These are just a few of the past winners of the Angelo M. Pellegrini Award, begun in 2006 to honor Seattle’s culinary legend, who died in 1991 at the age of 88. The award is given to an individual or couple each year who has made significant contributions in one of four fields: agriculture, viticulture, culinary arts or literature.
Angelo Pellegrini, shown here circa 1985, celebrated good food, wine and the culture of the table. To ensure his legacy, friends and family created the Pellegrini Foundation which focuses on awareness and education in four fields: agriculture, viticulture

Angelo Pellegrini, shown here circa 1985, celebrated good food, wine and the culture of the table. To ensure his legacy, friends and family created the Pellegrini Foundation which focuses on awareness and education in four fields: agriculture, viticulture

The recognition, impressive as it is, is just the tip of the iceberg. The real excitement comes at the lavish awards dinner prepared each fall by a rotating group of top chefs. Guests are treated to platters of delectable dishes, from smoked ham hocks to rosemary salt-cured beef tongue, from smoked sablefish to spit-roasted rabbit, the recipes inspired by Pellegrini’s books. With such an amazing line-up of dishes, it’s no wonder that tickets to the $150-a-plate dinner sell out in just days.

The award is administered by the nonprofit Pellegrini Foundation, established to increase awareness of Angelo Pellegrini’s prodigious role in preserving traditional values and celebrating the good things in life: fine food, wine and community. “The dinner recalls the spirit of Angelo,” said Frank Isernio, the 2013 Pellegrini Award winner. “It’s about sharing the table with friends and family, food being the tie that binds us together.”
Known as Pelle to his friends, Pellegrini was proof that a lifetime of hard work, a healthy modest lifestyle, and a passion for family and communal celebrations can lead to amazing achievements. Born in 1903 in a village near Florence, Italy, Pellegrini arrived in the United States at the age of 10 with his mother and sisters. The family made their way to McCleary, Wash., just west of Olympia, to join his father who had settled there earlier. Unable to speak English, he was put into the first grade but he worked hard to catch up, studying long into the night.
Angelo Pellegini believed in growing your own food, making your own wine and eating with the seasons. His bountiful home garden was so lush that it was once photographed over the course of a year by Sunset Magazine. (Pellegrini Foundation)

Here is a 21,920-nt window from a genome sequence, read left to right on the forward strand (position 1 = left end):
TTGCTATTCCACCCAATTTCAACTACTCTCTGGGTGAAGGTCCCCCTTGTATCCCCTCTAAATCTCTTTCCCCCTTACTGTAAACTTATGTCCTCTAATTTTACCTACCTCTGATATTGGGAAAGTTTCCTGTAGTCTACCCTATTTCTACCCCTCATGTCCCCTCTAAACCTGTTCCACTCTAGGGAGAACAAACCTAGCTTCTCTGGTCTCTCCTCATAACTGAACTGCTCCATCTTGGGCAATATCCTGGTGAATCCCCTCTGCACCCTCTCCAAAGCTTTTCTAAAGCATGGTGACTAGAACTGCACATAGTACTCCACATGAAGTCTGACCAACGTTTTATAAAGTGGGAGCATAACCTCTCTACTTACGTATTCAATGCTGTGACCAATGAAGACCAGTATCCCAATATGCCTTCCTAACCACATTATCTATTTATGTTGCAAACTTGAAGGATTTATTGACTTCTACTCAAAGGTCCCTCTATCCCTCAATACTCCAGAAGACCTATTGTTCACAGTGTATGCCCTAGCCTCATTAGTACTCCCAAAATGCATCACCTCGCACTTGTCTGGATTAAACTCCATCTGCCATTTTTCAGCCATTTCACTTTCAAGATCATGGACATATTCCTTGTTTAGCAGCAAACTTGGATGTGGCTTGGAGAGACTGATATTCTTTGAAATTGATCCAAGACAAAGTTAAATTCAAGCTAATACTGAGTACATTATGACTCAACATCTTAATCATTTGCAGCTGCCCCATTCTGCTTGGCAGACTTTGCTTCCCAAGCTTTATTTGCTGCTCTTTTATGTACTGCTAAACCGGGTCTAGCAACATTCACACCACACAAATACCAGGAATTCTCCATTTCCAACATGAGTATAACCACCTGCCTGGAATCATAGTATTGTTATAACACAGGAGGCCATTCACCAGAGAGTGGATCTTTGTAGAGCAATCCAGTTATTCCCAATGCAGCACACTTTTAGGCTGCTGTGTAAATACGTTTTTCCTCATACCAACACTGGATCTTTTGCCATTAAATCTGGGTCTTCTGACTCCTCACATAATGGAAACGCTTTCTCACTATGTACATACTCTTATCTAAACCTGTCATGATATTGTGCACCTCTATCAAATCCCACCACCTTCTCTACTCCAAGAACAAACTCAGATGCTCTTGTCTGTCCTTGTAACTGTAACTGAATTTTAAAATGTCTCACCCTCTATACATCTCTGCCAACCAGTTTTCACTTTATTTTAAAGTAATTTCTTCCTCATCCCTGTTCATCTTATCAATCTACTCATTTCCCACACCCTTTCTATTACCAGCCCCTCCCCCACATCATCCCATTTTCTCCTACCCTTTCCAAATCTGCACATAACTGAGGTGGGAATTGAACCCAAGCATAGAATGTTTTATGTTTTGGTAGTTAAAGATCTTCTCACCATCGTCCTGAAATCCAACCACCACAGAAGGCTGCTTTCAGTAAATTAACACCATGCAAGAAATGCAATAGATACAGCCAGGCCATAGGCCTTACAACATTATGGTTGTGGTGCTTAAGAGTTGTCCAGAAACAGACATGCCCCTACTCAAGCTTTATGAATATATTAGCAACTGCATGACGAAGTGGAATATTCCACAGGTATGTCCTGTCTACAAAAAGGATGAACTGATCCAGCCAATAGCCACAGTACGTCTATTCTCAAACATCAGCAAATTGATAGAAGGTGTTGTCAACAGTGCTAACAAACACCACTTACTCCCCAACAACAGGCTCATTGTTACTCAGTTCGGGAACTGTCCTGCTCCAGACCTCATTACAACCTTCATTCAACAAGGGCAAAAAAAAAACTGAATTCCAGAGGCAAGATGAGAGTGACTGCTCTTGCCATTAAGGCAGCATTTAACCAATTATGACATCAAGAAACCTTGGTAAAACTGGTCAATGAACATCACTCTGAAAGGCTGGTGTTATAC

Angelo Pellegini believed in growing your own food, making your own wine and eating with the seasons. His bountiful home garden was so lush that it was once photographed over the course of a year by Sunset Magazine. (Pellegrini Foundation)

Pellegrini excelled at school and went on to enroll at the University of Washington as a history major. He earned undergraduate and graduate degrees, with honors, and finished two years of law school before being hired by Whitman College as an English teacher. Years later, he returned to the UW as a professor of English and earned his doctoral degree. He was a spellbinding lecturer and became one of the most popular teachers on campus.
Despite his extraordinary academic career, Pellegrini was more renowned for his garden, kitchen and wine cellar. He made dough from scratch and baked bread in an outdoor oven he built himself. He gathered his own mushrooms in the forests, and grew all kinds of organic vegetables in a home garden so lush that Sunset Magazine once assigned a photographer to capture it on film over the course of a year.
In 1946, Sunset published Pellegrini’s recipe for pesto, reputed to be the first pesto recipe ever published in the United States. His first book, “The Unprejudiced Palate,” published two years later, is hailed today as a classic. Nine more books followed, including “Americans by Choice,” “Wine and the Good Life,” “The Food-Lover’s Garden” and “American Dream: An Immigrant’s Quest.”
On the surface, his books are about food and culture, but they delve deeper into questions that were close to his heart: what does it mean to be Italian, how do we maintain connections with others, what is a life well-lived?
Over the years, Pellegrini made friends from all walks of life. The writer Henry Miller was a fan, as were chef Alice Waters and food writer Paula Wolfert. The Mondavi family sent him a ton of grapes each fall which he turned into wine, giving most of it away.